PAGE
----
"“A charming and unequivocally French production, full up of the whimsicalities that defines cinema from this country...”"

The typewriter has proved to be quite the cinematic prop over the past couple of years, playing a starring role in the likes of Ruby Sparks and The Perks of Being a Wallflower – and now it returns, as the key ingredient in the love affair between two lost souls, in Régis Roinsard's beautifully romantic and delightfully easy to indulge in comedy, Populaire.

Set in 1958, we begin with the tedious and restrained livelihood of Rose Pamphyle (Déborah François) who decides to leave her small village to apply for a job as a secretary for the charismatic Louis Échard (Romain Duris) at his insurance agency – and although being clumsy and error-prone in her interview, her extraordinarily fast typewriting skills impress Louis, who hires her in an instance. Effectively living out his own dreams of triumph, Louis enters his new employee into a series of speed-typewriting competitions, hoping to train and nurture his protégée into the fastest typewriter in the world. However things get a little complicated once the pair develop feelings for one another...

Populaire is a charming and unequivocally French production, full up of the whimsicalities that defines cinema from this country. Such charm mostly derives from the character of Rose, who the audience simply can't help but adore. Her flaws and imperfections are endearing, and her quirky nature is amicable and alluring, portrayed in how she uses her typewriter, as the only woman in the competition using just two fingers while her competitors all use ten. Louis is equally as absorbing a character, and despite his competitive edge and how he mistreats Rose on occasion, there is simply something about him that the audience find sympathetic and sincere – no doubt helped along by the fact the character is being portrayed by Duris, an actor who carries so much natural charisma and screen presence.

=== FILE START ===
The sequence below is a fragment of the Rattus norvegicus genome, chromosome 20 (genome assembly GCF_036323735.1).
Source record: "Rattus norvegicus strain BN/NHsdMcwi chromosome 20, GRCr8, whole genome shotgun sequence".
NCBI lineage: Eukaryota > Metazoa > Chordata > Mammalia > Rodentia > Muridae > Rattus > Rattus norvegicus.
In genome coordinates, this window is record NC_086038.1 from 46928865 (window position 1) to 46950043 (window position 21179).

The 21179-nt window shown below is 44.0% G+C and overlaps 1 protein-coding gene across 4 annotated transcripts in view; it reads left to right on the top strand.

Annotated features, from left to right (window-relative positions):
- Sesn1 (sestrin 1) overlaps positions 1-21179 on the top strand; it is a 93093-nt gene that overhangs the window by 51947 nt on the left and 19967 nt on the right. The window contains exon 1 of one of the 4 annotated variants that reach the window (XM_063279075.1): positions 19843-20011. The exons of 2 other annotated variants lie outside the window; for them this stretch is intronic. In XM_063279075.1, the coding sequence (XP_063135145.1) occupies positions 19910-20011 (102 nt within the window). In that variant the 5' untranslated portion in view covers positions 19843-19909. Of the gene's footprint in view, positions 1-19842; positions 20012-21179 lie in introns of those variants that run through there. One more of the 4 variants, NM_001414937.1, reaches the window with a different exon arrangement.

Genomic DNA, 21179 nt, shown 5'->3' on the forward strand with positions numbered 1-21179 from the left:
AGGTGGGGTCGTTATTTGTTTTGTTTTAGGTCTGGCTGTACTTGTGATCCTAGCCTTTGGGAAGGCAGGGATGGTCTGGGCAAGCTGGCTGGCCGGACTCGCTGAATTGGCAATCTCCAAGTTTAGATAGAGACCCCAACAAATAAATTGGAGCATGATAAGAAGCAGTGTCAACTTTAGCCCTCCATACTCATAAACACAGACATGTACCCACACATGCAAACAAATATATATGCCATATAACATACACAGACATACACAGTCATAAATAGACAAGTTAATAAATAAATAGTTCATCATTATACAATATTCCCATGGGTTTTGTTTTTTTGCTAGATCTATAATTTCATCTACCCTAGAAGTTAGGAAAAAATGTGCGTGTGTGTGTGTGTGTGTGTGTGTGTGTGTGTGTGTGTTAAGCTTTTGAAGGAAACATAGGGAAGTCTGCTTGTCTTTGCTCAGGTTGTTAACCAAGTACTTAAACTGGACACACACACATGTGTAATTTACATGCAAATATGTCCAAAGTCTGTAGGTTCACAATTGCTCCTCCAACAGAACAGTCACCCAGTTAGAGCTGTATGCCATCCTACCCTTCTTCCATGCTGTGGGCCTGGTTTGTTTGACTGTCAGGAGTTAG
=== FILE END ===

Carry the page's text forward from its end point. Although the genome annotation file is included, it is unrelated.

The fledging romantic relationship between Rose and Louis is almost like that of a fairytale, not just helped along with the enchanting musical score, but François is effectively playing your typical Disney princess, with Duris as her Prince Charming. Bérénice Bejo – playing Louis' close friend and ex-partner is like the Fairy Godmother. Populaire is a very conventional romantic comedy, but it bears a tongue in cheek wit to it, with a absurdity that is reflected within the fact that the entire film is built largely around a rather inane and ineffectual competition – as we use this speed-typewriting contest as a vehicle to enter into this rather askew world. What we do end up with, however, is the blend between a rom-com and a formulaic competition narrative, such as Rocky or Dodgeball: A True Underdog Story, for example. 

There are more poignant themes explored however, as the comment on society and sexism within the 1950's provides the film with some added depth. This is shadowed in the relationship between Rose and Louis, as he is clearly doing this all for himself, and you question whether Rose really wants to participate at all. Although presented in a somewhat frivolous manner, the overall metaphor reflects a woman's standing and aims in society from such a time. Meanwhile, Roinsard does a fine job in depicting the 50's, not only making the film look as though it has come from such an era, but it feels like it too – in a similar vein to how The Artist managed with the 1920's. For example, once Rose starts to rise to fame, they shoot her in soft focus, much like the Hollywood muses of old were portrayed. It's a fascinating and magical world to enter, as Paris itself is a majestic cinema setting, so as you can imagine, Paris in the 50's is even more surreal and romanticised.

Populaire is yet another addition in a long line of triumphant French rom-coms (From-coms), following on in the footsteps of the likes of Heartbreaker and Delicacy. The French simply know how to depict romance so sincerely and authentically on screen, and as they say in the movie itself, “Americanis for business. France is for love”.